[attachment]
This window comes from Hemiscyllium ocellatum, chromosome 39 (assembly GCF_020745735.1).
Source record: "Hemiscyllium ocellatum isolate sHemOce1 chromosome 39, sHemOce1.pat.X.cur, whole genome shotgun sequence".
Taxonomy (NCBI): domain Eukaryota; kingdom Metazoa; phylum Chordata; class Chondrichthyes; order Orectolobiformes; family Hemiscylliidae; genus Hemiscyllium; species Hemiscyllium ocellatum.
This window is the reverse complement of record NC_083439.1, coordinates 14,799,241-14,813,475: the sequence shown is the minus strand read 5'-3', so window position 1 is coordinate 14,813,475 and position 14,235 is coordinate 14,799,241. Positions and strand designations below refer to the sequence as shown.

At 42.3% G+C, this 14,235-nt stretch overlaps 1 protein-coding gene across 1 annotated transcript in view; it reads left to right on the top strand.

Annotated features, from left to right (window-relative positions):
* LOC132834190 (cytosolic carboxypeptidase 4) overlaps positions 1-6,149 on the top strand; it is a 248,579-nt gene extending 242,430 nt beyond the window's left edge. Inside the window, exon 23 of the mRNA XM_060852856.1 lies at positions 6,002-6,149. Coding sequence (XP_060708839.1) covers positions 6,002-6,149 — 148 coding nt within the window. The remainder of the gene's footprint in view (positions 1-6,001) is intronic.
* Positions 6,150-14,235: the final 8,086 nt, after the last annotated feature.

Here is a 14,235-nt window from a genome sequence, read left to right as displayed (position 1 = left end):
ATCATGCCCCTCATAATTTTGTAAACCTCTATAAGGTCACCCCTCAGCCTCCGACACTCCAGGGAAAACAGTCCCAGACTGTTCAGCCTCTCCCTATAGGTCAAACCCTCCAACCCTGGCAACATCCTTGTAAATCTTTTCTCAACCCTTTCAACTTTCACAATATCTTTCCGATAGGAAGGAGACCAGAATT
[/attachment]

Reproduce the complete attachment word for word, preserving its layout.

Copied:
This window comes from Hemiscyllium ocellatum, chromosome 39 (assembly GCF_020745735.1).
Source record: "Hemiscyllium ocellatum isolate sHemOce1 chromosome 39, sHemOce1.pat.X.cur, whole genome shotgun sequence".
Taxonomy (NCBI): domain Eukaryota; kingdom Metazoa; phylum Chordata; class Chondrichthyes; order Orectolobiformes; family Hemiscylliidae; genus Hemiscyllium; species Hemiscyllium ocellatum.
This window is the reverse complement of record NC_083439.1, coordinates 14,799,241-14,813,475: the sequence shown is the minus strand read 5'-3', so window position 1 is coordinate 14,813,475 and position 14,235 is coordinate 14,799,241. Positions and strand designations below refer to the sequence as shown.

At 42.3% G+C, this 14,235-nt stretch overlaps 1 protein-coding gene across 1 annotated transcript in view; it reads left to right on the top strand.

Annotated features, from left to right (window-relative positions):
* LOC132834190 (cytosolic carboxypeptidase 4) overlaps positions 1-6,149 on the top strand; it is a 248,579-nt gene extending 242,430 nt beyond the window's left edge. Inside the window, exon 23 of the mRNA XM_060852856.1 lies at positions 6,002-6,149. Coding sequence (XP_060708839.1) covers positions 6,002-6,149 — 148 coding nt within the window. The remainder of the gene's footprint in view (positions 1-6,001) is intronic.
* Positions 6,150-14,235: the final 8,086 nt, after the last annotated feature.

Here is a 14,235-nt window from a genome sequence, read left to right as displayed (position 1 = left end):
ATCATGCCCCTCATAATTTTGTAAACCTCTATAAGGTCACCCCTCAGCCTCCGACACTCCAGGGAAAACAGTCCCAGACTGTTCAGCCTCTCCCTATAGGTCAAACCCTCCAACCCTGGCAACATCCTTGTAAATCTTTTCTCAACCCTTTCAACTTTCACAATATCTTTCCGATAGGAAGGAGACCAGAATT